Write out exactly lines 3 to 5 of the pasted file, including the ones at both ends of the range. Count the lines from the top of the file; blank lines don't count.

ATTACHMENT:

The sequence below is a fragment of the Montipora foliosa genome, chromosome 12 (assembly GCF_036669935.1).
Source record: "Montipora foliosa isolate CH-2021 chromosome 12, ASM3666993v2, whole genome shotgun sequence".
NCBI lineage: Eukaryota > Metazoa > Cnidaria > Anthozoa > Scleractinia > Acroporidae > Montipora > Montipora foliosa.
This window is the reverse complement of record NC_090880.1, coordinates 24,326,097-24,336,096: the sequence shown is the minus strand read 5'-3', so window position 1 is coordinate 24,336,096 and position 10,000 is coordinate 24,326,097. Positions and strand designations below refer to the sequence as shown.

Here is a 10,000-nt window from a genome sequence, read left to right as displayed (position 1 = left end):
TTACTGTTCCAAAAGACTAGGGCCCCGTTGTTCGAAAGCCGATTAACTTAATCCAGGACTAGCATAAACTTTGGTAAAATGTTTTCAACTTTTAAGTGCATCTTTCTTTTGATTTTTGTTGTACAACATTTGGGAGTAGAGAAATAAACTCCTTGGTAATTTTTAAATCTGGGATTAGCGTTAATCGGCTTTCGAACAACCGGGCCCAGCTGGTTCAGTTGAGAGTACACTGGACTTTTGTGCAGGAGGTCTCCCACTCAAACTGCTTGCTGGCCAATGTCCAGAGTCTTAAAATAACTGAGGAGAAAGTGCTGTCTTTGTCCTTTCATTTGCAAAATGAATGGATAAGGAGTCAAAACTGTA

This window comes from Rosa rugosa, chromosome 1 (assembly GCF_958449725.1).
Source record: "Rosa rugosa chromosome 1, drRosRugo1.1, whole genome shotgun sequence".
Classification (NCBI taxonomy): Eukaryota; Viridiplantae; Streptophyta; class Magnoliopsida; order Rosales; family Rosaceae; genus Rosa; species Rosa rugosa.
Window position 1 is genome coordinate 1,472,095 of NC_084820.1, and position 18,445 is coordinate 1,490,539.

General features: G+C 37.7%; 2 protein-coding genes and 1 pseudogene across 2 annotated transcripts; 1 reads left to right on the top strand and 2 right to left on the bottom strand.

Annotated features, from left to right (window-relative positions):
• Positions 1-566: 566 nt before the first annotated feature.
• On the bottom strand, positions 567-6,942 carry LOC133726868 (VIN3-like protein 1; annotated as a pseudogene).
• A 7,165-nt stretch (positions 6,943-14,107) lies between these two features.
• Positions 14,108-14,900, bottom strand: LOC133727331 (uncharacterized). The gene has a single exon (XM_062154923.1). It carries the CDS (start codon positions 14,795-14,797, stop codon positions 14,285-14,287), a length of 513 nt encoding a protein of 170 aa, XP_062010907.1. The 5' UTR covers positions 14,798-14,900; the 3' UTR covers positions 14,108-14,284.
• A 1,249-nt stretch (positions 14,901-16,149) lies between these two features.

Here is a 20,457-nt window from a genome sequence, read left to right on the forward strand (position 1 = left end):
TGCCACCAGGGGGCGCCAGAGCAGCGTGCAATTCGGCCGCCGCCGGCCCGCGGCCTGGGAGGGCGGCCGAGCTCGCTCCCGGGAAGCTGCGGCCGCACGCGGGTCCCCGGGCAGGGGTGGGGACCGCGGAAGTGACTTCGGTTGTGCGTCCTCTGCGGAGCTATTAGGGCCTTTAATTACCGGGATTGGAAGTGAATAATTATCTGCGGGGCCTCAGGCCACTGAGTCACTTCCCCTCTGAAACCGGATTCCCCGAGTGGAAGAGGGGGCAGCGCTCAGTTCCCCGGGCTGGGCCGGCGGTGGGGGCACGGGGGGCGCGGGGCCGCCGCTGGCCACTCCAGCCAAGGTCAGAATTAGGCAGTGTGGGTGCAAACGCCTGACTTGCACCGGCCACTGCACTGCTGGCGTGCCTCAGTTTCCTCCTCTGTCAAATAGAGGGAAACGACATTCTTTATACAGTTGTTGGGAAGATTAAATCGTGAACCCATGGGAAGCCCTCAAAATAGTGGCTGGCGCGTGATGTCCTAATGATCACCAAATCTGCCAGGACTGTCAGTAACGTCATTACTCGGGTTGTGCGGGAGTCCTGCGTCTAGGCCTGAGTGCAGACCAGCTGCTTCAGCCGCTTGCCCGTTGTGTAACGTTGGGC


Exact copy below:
NCBI lineage: Eukaryota > Metazoa > Cnidaria > Anthozoa > Scleractinia > Acroporidae > Montipora > Montipora foliosa.
This window is the reverse complement of record NC_090880.1, coordinates 24,326,097-24,336,096: the sequence shown is the minus strand read 5'-3', so window position 1 is coordinate 24,336,096 and position 10,000 is coordinate 24,326,097. Positions and strand designations below refer to the sequence as shown.

Here is a 10,000-nt window from a genome sequence, read left to right as displayed (position 1 = left end):